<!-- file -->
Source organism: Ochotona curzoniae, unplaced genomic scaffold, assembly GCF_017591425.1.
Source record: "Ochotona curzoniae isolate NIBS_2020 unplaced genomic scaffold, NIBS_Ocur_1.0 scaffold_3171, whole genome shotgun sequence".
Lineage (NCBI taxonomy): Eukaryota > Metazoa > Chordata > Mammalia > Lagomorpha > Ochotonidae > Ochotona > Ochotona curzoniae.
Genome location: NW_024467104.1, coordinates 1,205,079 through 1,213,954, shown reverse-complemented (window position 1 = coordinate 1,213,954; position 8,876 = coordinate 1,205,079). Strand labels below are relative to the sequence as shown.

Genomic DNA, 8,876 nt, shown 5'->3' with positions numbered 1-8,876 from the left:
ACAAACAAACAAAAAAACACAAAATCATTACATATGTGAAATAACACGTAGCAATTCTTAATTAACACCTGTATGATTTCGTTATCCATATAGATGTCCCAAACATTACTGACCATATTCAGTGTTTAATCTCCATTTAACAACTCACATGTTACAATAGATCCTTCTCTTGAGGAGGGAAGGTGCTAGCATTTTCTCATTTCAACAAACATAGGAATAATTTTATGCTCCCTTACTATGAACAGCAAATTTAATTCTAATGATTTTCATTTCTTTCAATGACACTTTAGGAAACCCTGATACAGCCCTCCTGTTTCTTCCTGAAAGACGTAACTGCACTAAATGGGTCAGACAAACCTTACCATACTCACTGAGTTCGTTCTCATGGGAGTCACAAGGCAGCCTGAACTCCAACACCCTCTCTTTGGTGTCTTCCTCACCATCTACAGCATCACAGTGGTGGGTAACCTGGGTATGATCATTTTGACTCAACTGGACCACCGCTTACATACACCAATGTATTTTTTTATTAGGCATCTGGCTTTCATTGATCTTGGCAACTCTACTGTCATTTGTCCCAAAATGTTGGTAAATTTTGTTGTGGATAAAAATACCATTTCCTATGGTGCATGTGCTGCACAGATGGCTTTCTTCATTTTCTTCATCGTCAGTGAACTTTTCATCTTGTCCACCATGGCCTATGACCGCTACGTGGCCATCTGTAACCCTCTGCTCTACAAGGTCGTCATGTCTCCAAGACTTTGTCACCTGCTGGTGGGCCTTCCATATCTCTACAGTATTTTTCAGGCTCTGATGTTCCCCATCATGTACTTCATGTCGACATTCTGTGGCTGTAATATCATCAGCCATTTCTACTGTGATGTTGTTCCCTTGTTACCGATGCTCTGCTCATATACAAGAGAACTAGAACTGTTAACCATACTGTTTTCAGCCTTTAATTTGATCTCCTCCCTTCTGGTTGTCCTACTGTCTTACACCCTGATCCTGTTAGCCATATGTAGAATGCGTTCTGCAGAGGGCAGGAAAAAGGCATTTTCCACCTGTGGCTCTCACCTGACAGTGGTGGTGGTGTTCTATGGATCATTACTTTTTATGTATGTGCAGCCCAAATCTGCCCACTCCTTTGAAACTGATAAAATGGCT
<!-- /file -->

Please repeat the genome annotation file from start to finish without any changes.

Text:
Source organism: Ochotona curzoniae, unplaced genomic scaffold, assembly GCF_017591425.1.
Source record: "Ochotona curzoniae isolate NIBS_2020 unplaced genomic scaffold, NIBS_Ocur_1.0 scaffold_3171, whole genome shotgun sequence".
Lineage (NCBI taxonomy): Eukaryota > Metazoa > Chordata > Mammalia > Lagomorpha > Ochotonidae > Ochotona > Ochotona curzoniae.
Genome location: NW_024467104.1, coordinates 1,205,079 through 1,213,954, shown reverse-complemented (window position 1 = coordinate 1,213,954; position 8,876 = coordinate 1,205,079). Strand labels below are relative to the sequence as shown.

Genomic DNA, 8,876 nt, shown 5'->3' with positions numbered 1-8,876 from the left:
ACAAACAAACAAAAAAACACAAAATCATTACATATGTGAAATAACACGTAGCAATTCTTAATTAACACCTGTATGATTTCGTTATCCATATAGATGTCCCAAACATTACTGACCATATTCAGTGTTTAATCTCCATTTAACAACTCACATGTTACAATAGATCCTTCTCTTGAGGAGGGAAGGTGCTAGCATTTTCTCATTTCAACAAACATAGGAATAATTTTATGCTCCCTTACTATGAACAGCAAATTTAATTCTAATGATTTTCATTTCTTTCAATGACACTTTAGGAAACCCTGATACAGCCCTCCTGTTTCTTCCTGAAAGACGTAACTGCACTAAATGGGTCAGACAAACCTTACCATACTCACTGAGTTCGTTCTCATGGGAGTCACAAGGCAGCCTGAACTCCAACACCCTCTCTTTGGTGTCTTCCTCACCATCTACAGCATCACAGTGGTGGGTAACCTGGGTATGATCATTTTGACTCAACTGGACCACCGCTTACATACACCAATGTATTTTTTTATTAGGCATCTGGCTTTCATTGATCTTGGCAACTCTACTGTCATTTGTCCCAAAATGTTGGTAAATTTTGTTGTGGATAAAAATACCATTTCCTATGGTGCATGTGCTGCACAGATGGCTTTCTTCATTTTCTTCATCGTCAGTGAACTTTTCATCTTGTCCACCATGGCCTATGACCGCTACGTGGCCATCTGTAACCCTCTGCTCTACAAGGTCGTCATGTCTCCAAGACTTTGTCACCTGCTGGTGGGCCTTCCATATCTCTACAGTATTTTTCAGGCTCTGATGTTCCCCATCATGTACTTCATGTCGACATTCTGTGGCTGTAATATCATCAGCCATTTCTACTGTGATGTTGTTCCCTTGTTACCGATGCTCTGCTCATATACAAGAGAACTAGAACTGTTAACCATACTGTTTTCAGCCTTTAATTTGATCTCCTCCCTTCTGGTTGTCCTACTGTCTTACACCCTGATCCTGTTAGCCATATGTAGAATGCGTTCTGCAGAGGGCAGGAAAAAGGCATTTTCCACCTGTGGCTCTCACCTGACAGTGGTGGTGGTGTTCTATGGATCATTACTTTTTATGTATGTGCAGCCCAAATCTGCCCACTCCTTTGAAACTGATAAAATGGCT